Redwork Embroidery: A Journey Through Time

Join me on a journey through the captivating world of redwork embroidery, a craft that marries simplicity with elegance.

This guide will walk you through its origins, techniques, and timeless patterns, providing you with a comprehensive understanding of this beloved needlework tradition.

The Roots of Redwork Embroidery

Redwork embroidery emerged in the late 1800s, capturing hearts with its straightforward approach and cost-effective nature.

The craft's name hails from the use of Turkey red thread, a colorfast dye derived from the madder plant's roots found in Asia and Europe.

These roots undergo a process of drying, grinding, and boiling with the thread to produce a distinct, rich red hue.

Initially, Turkey red was the sole colorfast option, which led to its widespread adoption. Today, a myriad of thread types exist, yet enthusiasts often choose Turkey red for its historical value and distinctive qualities.

Victorian Elegance: Redwork's Place in History

During the Victorian era, after the lavish embellishments on crazy quilting, redwork became the method of choice for adorning a variety of household items. From the practical dish towel to the decorative pillow sham, redwork embroidery made its mark on a variety of textiles:

  • Decorative coverlets and quilts
  • Cozy cushions and pillow covers
  • Graceful dresser scarves
  • Playful toys and laundry bags
  • And more traditional household textiles

Penny Squares: A Traditional Trend

The early 1900s saw the rise of "Penny Squares," preprinted blocks that captured the imagination of needleworkers.

These squares, once embroidered, were pieced together to create exquisite quilts and pillow shams.

Iconic motifs like Sunbonnet Sue and her counterpart, Overall Sam (or Bill), emerged from this trend, securing a place in the hearts of quilters for years to come.

The influence of artist Kate Greenaway is particularly notable, with her idyllic illustrations of children in period attire inspiring countless redwork pieces. Her art, reminiscent of Regency fashion, continues to spark creativity in today's embroiderers.

The Charm of Lettering

Original redwork patterns often incorporated lettering, adding a personalized and intimate dimension to the work.

Phrases like "Good Morning," "Good Night," and "Sweet Dreams," rendered in elegant script, brought a unique narrative to each piece, enhancing its sentimental value.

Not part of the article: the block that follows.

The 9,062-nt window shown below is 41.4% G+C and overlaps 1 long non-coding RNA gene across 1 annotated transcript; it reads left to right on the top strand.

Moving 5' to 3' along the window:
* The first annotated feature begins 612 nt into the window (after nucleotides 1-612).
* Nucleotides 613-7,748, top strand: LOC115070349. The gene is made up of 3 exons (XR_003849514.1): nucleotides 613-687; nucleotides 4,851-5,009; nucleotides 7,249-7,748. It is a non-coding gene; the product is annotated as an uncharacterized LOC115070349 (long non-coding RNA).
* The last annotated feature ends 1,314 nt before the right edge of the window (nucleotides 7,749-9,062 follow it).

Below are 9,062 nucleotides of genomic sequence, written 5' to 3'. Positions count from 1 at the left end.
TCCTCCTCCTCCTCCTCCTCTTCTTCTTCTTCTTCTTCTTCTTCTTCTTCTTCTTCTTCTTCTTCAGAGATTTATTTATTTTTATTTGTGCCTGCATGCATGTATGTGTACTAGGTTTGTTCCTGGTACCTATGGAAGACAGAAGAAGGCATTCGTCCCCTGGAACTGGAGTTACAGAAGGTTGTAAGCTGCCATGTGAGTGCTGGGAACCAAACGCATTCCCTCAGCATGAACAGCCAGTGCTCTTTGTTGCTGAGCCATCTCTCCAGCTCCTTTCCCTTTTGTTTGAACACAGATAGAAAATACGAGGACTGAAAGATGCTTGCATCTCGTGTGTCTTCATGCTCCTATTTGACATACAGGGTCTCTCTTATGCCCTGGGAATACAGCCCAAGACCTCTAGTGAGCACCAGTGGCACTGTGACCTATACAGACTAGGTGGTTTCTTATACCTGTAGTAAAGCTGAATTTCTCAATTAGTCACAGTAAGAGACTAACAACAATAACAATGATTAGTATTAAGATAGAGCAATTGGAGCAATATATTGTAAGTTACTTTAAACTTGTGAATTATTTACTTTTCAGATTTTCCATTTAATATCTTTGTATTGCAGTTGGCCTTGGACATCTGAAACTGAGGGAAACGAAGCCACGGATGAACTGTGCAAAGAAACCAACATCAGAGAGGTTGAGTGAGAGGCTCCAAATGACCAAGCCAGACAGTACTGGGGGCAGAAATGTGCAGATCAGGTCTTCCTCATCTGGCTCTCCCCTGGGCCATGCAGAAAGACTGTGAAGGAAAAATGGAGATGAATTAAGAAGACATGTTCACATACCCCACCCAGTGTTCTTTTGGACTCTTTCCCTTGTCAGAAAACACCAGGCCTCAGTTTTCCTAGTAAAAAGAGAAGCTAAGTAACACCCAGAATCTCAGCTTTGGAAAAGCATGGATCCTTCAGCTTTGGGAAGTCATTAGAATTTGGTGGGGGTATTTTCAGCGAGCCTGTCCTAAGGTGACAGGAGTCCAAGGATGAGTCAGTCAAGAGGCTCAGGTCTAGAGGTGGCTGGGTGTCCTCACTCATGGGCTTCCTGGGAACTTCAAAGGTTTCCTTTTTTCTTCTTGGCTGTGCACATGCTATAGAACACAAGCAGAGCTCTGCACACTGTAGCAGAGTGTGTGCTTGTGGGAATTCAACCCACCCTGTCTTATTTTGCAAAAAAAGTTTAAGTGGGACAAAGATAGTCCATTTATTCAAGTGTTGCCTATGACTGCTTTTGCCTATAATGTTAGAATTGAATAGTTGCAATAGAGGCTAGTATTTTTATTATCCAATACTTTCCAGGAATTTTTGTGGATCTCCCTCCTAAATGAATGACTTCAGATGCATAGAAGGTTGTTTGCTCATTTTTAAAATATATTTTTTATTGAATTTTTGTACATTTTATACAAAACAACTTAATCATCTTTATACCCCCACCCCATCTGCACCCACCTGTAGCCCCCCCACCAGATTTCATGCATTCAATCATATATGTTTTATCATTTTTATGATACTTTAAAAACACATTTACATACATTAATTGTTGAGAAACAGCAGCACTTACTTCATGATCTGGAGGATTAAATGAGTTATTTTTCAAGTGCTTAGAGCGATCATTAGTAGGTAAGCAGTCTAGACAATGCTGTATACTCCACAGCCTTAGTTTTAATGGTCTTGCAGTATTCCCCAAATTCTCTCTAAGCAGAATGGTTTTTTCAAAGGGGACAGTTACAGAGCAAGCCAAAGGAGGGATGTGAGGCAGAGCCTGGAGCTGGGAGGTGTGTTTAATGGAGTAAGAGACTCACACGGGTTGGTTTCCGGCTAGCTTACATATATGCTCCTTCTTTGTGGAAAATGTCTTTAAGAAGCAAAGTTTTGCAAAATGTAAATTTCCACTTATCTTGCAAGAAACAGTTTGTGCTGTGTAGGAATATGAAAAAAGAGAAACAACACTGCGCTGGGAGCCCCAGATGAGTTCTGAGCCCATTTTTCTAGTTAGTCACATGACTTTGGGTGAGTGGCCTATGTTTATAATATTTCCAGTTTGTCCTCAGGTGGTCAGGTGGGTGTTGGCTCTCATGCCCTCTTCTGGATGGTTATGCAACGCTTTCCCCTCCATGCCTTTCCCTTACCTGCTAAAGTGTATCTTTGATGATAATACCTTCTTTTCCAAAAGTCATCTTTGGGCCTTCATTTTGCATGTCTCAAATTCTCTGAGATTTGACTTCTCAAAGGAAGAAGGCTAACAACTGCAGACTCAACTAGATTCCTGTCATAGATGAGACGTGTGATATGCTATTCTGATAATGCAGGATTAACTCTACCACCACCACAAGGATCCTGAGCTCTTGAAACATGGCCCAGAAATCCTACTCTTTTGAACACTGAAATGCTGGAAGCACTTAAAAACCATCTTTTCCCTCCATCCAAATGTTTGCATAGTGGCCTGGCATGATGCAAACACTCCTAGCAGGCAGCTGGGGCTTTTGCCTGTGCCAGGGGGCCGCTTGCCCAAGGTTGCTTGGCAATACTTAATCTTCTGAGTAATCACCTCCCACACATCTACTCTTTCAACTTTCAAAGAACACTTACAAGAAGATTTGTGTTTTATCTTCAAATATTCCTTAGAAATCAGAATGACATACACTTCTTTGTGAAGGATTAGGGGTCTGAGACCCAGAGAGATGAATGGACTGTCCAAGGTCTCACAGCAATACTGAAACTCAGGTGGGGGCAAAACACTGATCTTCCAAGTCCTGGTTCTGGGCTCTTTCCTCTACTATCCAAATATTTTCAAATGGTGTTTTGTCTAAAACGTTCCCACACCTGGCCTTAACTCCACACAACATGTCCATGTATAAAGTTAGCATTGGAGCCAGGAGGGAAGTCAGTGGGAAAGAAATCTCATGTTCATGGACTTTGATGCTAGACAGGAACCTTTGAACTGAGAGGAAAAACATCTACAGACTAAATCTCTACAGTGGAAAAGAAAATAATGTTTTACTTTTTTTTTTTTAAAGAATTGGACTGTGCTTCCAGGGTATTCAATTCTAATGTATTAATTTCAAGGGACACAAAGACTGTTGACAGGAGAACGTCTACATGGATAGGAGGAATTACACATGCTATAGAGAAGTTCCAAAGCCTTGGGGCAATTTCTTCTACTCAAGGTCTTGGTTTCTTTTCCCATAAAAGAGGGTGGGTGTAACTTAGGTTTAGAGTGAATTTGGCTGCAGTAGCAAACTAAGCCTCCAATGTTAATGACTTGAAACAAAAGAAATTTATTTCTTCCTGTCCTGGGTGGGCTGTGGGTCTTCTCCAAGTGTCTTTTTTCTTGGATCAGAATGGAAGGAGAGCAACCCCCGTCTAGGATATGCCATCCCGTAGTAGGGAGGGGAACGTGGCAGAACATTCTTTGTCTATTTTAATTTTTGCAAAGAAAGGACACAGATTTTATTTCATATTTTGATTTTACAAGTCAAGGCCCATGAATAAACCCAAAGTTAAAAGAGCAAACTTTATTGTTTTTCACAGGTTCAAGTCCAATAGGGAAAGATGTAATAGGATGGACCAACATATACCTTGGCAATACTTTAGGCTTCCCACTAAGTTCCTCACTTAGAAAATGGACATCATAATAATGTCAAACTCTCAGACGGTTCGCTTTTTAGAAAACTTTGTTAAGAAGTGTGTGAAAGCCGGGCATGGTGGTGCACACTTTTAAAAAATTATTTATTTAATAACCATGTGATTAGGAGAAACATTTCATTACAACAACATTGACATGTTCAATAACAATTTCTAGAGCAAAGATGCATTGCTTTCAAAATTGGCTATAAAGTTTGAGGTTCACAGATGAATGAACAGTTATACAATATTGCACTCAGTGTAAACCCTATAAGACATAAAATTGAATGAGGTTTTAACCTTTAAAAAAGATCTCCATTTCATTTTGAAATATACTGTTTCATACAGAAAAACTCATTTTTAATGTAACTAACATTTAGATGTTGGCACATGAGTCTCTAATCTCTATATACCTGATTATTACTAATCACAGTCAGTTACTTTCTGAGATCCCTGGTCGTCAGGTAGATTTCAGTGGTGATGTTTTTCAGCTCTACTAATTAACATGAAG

Getting Started with Redwork Embroidery

To help you get started, I have created a free redwork embroidery pattern for your enjoyment and learning.

Pattern Selection for Newcomers

If you're looking for inspiration for your next redwork project, consider using the pages of a child's coloring book. These books typically feature simple, outlined drawings that are perfect for this embroidery technique.

However, be sure to follow copyright laws if you plan to sell your finished piece.

With a bit of creativity and respect for intellectual property, you can use these coloring book pages as a starting point for your own unique and charming redwork designs.

Frequently, you may come across collections of designs that revolve around a shared concept, like the 12 months of the year.

Start by choosing a single design initially. A large collection can be overwhelming for a beginner. Instead, focus on completing one design before moving on to the next. This will help you develop your skills and gain confidence in your abilities before tackling more complex projects.

Fabric Choices for Redwork

Many patterns are available online, which you can trace or iron onto muslin or calico fabric.

Muslin is a plain weave cotton fabric that is perfect for embroidery. While calico is a slightly heavier cotton fabric that is great for creating more durable pieces. Once you have your pattern and fabric, you can start stitching away!

Essential Stitches for Your Palette

Redwork's allure lies in its simplicity and speed, making it an ideal starting point for novices or those pressed for time. The craft involves a handful of fundamental stitches:

The outline of your design will usually be stitched in either outline or stem stitch. These look remarkably alike and differ only in the position you hold the working thread. Keep the thread above your stitching line for outline stitch, and below for stem if working from left to right along your line.

The resulting lines of stitches will appear ropelike: however, stem and outline will twist in opposite directions.

If you are left-handed (and work from right to left) the thread position will reverse, so it will be held below your stitching line for outline, and above for stem.

Contrast is created in redwork by solidly filling some smaller areas with stitches. Depending on the size of these, the stitches normally used are either split stitch or satin stitch. 

Smaller dots or details can be added using French knots or detached chain stitches (or lazy daisy stitch). 

Dealing with Bleeding Threads

Quality threads are an investment against dye bleeding, ensuring your embroidery remains pristine.

Redwork Today

Many modern-day needleworkers like to stitch redwork quilt blocks, keeping to authentic hand-drawn, naïve patterns of animals, birds, flowers, fruit, vegetables and people.

I added a redwork strawberry to a crazy quilt block featuring a strawberry patterned fabric. Click here to find out how I put it together. 


Redwork embroidery is more than just a craft; it's a historical tapestry stitched with threads of simplicity, nostalgia, and personal expression. Whether you're a seasoned stitcher or just picking up the needle, the world of redwork offers a rewarding and enriching experience.

Now that you're familiar with the rich tapestry of redwork's history, why not try your hand at this endearing art form? Download the free redwork embroidery pattern and begin stitching your way into history.

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